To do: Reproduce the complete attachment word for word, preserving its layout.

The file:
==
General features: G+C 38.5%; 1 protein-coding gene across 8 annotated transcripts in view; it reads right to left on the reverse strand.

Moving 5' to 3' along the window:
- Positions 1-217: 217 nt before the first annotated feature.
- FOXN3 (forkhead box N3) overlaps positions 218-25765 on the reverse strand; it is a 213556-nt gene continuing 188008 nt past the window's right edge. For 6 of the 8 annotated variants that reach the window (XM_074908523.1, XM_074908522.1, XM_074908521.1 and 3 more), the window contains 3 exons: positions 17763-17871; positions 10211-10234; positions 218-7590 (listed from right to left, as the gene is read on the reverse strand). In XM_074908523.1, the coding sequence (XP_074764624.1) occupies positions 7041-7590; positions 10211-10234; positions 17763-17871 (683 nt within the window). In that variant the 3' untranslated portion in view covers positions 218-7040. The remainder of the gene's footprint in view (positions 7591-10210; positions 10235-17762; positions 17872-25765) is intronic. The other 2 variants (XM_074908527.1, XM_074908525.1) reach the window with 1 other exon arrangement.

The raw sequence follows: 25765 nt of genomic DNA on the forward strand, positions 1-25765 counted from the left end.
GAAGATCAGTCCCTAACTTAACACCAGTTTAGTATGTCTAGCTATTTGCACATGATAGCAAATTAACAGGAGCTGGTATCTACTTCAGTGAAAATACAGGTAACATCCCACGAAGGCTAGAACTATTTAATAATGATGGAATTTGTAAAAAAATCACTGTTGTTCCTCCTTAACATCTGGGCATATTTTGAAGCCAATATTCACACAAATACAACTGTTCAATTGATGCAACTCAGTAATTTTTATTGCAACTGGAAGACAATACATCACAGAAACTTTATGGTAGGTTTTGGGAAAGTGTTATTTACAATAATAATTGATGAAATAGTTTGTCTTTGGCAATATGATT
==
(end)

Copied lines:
General features: G+C 38.5%; 1 protein-coding gene across 8 annotated transcripts in view; it reads right to left on the reverse strand.

Moving 5' to 3' along the window:
- Positions 1-217: 217 nt before the first annotated feature.
- FOXN3 (forkhead box N3) overlaps positions 218-25765 on the reverse strand; it is a 213556-nt gene continuing 188008 nt past the window's right edge. For 6 of the 8 annotated variants that reach the window (XM_074908523.1, XM_074908522.1, XM_074908521.1 and 3 more), the window contains 3 exons: positions 17763-17871; positions 10211-10234; positions 218-7590 (listed from right to left, as the gene is read on the reverse strand). In XM_074908523.1, the coding sequence (XP_074764624.1) occupies positions 7041-7590; positions 10211-10234; positions 17763-17871 (683 nt within the window). In that variant the 3' untranslated portion in view covers positions 218-7040. The remainder of the gene's footprint in view (positions 7591-10210; positions 10235-17762; positions 17872-25765) is intronic. The other 2 variants (XM_074908527.1, XM_074908525.1) reach the window with 1 other exon arrangement.

The raw sequence follows: 25765 nt of genomic DNA on the forward strand, positions 1-25765 counted from the left end.
GAAGATCAGTCCCTAACTTAACACCAGTTTAGTATGTCTAGCTATTTGCACATGATAGCAAATTAACAGGAGCTGGTATCTACTTCAGTGAAAATACAGGTAACATCCCACGAAGGCTAGAACTATTTAATAATGATGGAATTTGTAAAAAAATCACTGTTGTTCCTCCTTAACATCTGGGCATATTTTGAAGCCAATATTCACACAAATACAACTGTTCAATTGATGCAACTCAGTAATTTTTATTGCAACTGGAAGACAATACATCACAGAAACTTTATGGTAGGTTTTGGGAAAGTGTTATTTACAATAATAATTGATGAAATAGTTTGTCTTTGGCAATATGATT